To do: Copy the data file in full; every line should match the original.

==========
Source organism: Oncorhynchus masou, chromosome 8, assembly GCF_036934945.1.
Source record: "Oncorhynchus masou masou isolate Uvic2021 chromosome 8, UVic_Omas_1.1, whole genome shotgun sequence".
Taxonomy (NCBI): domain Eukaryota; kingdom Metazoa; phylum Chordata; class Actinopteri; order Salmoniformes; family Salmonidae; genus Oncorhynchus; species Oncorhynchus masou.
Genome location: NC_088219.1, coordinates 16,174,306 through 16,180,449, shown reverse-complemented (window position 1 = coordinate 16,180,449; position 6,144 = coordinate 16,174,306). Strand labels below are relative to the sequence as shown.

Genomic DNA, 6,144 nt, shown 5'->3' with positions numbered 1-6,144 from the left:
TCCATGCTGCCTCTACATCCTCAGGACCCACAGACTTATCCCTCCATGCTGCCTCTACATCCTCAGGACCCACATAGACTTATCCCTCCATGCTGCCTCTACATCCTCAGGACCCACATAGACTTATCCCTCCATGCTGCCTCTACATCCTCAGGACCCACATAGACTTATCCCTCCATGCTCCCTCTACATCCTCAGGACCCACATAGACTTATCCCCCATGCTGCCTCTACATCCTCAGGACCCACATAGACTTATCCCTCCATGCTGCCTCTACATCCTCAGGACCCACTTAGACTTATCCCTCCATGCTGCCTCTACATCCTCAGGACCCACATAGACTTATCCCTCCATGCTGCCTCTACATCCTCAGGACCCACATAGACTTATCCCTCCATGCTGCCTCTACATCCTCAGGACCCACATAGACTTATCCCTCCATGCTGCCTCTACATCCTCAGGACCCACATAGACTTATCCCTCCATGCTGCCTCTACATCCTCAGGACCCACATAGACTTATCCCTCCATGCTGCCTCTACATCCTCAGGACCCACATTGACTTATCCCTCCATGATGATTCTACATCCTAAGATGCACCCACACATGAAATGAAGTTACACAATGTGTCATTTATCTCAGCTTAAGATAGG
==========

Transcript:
Source organism: Oncorhynchus masou, chromosome 8, assembly GCF_036934945.1.
Source record: "Oncorhynchus masou masou isolate Uvic2021 chromosome 8, UVic_Omas_1.1, whole genome shotgun sequence".
Taxonomy (NCBI): domain Eukaryota; kingdom Metazoa; phylum Chordata; class Actinopteri; order Salmoniformes; family Salmonidae; genus Oncorhynchus; species Oncorhynchus masou.
Genome location: NC_088219.1, coordinates 16,174,306 through 16,180,449, shown reverse-complemented (window position 1 = coordinate 16,180,449; position 6,144 = coordinate 16,174,306). Strand labels below are relative to the sequence as shown.

Genomic DNA, 6,144 nt, shown 5'->3' with positions numbered 1-6,144 from the left:
TCCATGCTGCCTCTACATCCTCAGGACCCACAGACTTATCCCTCCATGCTGCCTCTACATCCTCAGGACCCACATAGACTTATCCCTCCATGCTGCCTCTACATCCTCAGGACCCACATAGACTTATCCCTCCATGCTGCCTCTACATCCTCAGGACCCACATAGACTTATCCCTCCATGCTCCCTCTACATCCTCAGGACCCACATAGACTTATCCCCCATGCTGCCTCTACATCCTCAGGACCCACATAGACTTATCCCTCCATGCTGCCTCTACATCCTCAGGACCCACTTAGACTTATCCCTCCATGCTGCCTCTACATCCTCAGGACCCACATAGACTTATCCCTCCATGCTGCCTCTACATCCTCAGGACCCACATAGACTTATCCCTCCATGCTGCCTCTACATCCTCAGGACCCACATAGACTTATCCCTCCATGCTGCCTCTACATCCTCAGGACCCACATAGACTTATCCCTCCATGCTGCCTCTACATCCTCAGGACCCACATAGACTTATCCCTCCATGCTGCCTCTACATCCTCAGGACCCACATTGACTTATCCCTCCATGATGATTCTACATCCTAAGATGCACCCACACATGAAATGAAGTTACACAATGTGTCATTTATCTCAGCTTAAGATAGG